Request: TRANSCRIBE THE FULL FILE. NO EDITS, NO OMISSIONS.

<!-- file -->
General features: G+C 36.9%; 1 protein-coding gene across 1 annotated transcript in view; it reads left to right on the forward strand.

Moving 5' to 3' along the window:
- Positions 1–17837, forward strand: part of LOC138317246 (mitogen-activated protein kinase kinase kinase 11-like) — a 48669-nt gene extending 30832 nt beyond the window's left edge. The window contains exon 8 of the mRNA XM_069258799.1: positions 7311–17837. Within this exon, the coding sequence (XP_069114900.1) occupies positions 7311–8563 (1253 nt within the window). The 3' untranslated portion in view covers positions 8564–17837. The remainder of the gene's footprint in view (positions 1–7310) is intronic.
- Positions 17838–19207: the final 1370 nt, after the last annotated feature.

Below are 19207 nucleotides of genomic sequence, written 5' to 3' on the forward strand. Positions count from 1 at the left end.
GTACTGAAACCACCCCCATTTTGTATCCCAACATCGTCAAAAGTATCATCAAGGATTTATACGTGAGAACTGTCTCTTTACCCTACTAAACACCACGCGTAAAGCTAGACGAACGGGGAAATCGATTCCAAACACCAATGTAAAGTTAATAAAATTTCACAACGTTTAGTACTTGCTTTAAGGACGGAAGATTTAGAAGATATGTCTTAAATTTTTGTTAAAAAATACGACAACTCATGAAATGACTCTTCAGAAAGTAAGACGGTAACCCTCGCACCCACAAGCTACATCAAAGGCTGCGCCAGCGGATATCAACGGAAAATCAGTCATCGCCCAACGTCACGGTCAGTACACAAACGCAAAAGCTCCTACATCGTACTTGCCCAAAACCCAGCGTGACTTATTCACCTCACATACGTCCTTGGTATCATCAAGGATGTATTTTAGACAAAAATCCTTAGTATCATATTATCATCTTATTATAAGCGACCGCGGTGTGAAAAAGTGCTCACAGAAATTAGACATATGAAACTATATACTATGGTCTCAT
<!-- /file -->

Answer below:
General features: G+C 36.9%; 1 protein-coding gene across 1 annotated transcript in view; it reads left to right on the forward strand.

Moving 5' to 3' along the window:
- Positions 1–17837, forward strand: part of LOC138317246 (mitogen-activated protein kinase kinase kinase 11-like) — a 48669-nt gene extending 30832 nt beyond the window's left edge. The window contains exon 8 of the mRNA XM_069258799.1: positions 7311–17837. Within this exon, the coding sequence (XP_069114900.1) occupies positions 7311–8563 (1253 nt within the window). The 3' untranslated portion in view covers positions 8564–17837. The remainder of the gene's footprint in view (positions 1–7310) is intronic.
- Positions 17838–19207: the final 1370 nt, after the last annotated feature.

Below are 19207 nucleotides of genomic sequence, written 5' to 3' on the forward strand. Positions count from 1 at the left end.
GTACTGAAACCACCCCCATTTTGTATCCCAACATCGTCAAAAGTATCATCAAGGATTTATACGTGAGAACTGTCTCTTTACCCTACTAAACACCACGCGTAAAGCTAGACGAACGGGGAAATCGATTCCAAACACCAATGTAAAGTTAATAAAATTTCACAACGTTTAGTACTTGCTTTAAGGACGGAAGATTTAGAAGATATGTCTTAAATTTTTGTTAAAAAATACGACAACTCATGAAATGACTCTTCAGAAAGTAAGACGGTAACCCTCGCACCCACAAGCTACATCAAAGGCTGCGCCAGCGGATATCAACGGAAAATCAGTCATCGCCCAACGTCACGGTCAGTACACAAACGCAAAAGCTCCTACATCGTACTTGCCCAAAACCCAGCGTGACTTATTCACCTCACATACGTCCTTGGTATCATCAAGGATGTATTTTAGACAAAAATCCTTAGTATCATATTATCATCTTATTATAAGCGACCGCGGTGTGAAAAAGTGCTCACAGAAATTAGACATATGAAACTATATACTATGGTCTCAT